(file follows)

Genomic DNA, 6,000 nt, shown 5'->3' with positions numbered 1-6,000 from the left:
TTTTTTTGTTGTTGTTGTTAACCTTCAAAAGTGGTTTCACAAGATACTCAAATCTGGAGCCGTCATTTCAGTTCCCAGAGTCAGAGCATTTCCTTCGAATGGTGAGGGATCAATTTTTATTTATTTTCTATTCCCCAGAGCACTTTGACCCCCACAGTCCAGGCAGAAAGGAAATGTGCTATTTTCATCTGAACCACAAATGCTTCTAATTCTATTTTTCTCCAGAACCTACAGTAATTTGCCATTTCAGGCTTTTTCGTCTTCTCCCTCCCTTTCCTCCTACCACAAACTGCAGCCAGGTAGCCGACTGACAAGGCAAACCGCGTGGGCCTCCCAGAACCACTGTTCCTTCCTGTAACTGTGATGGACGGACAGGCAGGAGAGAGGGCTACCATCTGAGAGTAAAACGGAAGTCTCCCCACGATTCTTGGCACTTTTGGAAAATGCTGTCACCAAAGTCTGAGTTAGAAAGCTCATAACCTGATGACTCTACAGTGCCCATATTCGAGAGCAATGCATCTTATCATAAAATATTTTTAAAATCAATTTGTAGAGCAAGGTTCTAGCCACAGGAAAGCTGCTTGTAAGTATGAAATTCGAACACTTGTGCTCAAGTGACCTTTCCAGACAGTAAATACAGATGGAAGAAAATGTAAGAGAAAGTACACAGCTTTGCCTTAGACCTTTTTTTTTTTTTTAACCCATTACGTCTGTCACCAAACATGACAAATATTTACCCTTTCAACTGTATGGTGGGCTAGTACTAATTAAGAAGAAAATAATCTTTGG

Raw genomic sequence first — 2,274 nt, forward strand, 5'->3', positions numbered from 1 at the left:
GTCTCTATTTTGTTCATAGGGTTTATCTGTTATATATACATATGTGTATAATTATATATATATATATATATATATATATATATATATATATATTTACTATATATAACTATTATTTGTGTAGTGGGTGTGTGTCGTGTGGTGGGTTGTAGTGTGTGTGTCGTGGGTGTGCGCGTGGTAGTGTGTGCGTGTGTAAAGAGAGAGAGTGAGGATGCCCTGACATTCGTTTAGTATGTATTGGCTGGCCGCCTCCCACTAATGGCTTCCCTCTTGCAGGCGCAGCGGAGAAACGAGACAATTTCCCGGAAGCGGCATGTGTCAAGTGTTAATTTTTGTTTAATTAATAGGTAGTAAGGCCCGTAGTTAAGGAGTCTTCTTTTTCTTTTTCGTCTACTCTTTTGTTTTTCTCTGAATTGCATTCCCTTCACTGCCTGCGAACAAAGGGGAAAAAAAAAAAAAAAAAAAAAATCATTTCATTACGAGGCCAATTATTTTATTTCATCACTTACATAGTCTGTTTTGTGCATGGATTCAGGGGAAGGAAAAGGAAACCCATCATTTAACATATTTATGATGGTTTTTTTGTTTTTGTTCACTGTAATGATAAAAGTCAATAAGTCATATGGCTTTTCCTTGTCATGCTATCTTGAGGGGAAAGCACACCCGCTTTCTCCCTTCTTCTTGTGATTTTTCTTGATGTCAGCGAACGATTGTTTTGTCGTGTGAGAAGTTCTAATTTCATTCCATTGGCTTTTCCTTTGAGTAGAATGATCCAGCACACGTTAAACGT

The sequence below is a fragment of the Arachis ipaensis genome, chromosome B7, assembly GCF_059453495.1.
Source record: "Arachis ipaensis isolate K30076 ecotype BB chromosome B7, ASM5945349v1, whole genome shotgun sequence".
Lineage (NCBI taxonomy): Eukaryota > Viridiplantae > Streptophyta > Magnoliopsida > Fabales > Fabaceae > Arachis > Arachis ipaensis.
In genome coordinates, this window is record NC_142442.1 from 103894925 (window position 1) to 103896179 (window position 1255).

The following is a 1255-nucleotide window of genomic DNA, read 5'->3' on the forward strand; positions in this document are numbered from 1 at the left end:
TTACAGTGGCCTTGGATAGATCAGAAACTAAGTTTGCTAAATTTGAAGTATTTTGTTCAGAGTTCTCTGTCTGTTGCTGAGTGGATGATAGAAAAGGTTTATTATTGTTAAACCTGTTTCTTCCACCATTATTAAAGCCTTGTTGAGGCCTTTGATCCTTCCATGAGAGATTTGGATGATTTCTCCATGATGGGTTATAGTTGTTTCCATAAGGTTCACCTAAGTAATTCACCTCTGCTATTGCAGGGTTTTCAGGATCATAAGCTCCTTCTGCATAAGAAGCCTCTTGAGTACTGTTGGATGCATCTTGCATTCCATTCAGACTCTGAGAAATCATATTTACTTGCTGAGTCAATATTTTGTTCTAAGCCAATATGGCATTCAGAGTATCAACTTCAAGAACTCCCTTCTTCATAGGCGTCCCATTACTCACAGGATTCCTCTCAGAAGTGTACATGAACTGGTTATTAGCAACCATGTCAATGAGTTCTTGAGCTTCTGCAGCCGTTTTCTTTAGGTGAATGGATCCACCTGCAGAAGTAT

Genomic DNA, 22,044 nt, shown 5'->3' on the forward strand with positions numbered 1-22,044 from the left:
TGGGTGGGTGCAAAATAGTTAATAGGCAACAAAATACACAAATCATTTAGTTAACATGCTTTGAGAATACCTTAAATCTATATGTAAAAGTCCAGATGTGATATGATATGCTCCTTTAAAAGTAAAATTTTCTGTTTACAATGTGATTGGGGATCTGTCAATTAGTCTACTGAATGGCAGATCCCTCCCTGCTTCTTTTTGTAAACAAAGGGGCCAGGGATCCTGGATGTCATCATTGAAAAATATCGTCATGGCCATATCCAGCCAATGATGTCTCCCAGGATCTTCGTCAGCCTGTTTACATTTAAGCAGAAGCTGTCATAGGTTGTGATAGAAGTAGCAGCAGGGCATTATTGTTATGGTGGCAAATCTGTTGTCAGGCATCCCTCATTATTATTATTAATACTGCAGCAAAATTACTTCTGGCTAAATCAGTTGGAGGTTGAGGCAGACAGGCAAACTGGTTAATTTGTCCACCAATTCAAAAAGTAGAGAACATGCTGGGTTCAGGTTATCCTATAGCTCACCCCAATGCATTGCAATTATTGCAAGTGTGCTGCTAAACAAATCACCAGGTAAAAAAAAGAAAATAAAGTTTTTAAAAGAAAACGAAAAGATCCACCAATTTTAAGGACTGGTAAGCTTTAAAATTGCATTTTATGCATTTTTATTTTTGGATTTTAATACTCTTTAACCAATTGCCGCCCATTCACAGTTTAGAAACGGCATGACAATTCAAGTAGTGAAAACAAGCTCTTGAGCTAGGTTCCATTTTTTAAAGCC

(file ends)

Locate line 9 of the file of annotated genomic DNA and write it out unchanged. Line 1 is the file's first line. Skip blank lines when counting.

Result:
The following is a 1255-nucleotide window of genomic DNA, read 5'->3' on the forward strand; positions in this document are numbered from 1 at the left end: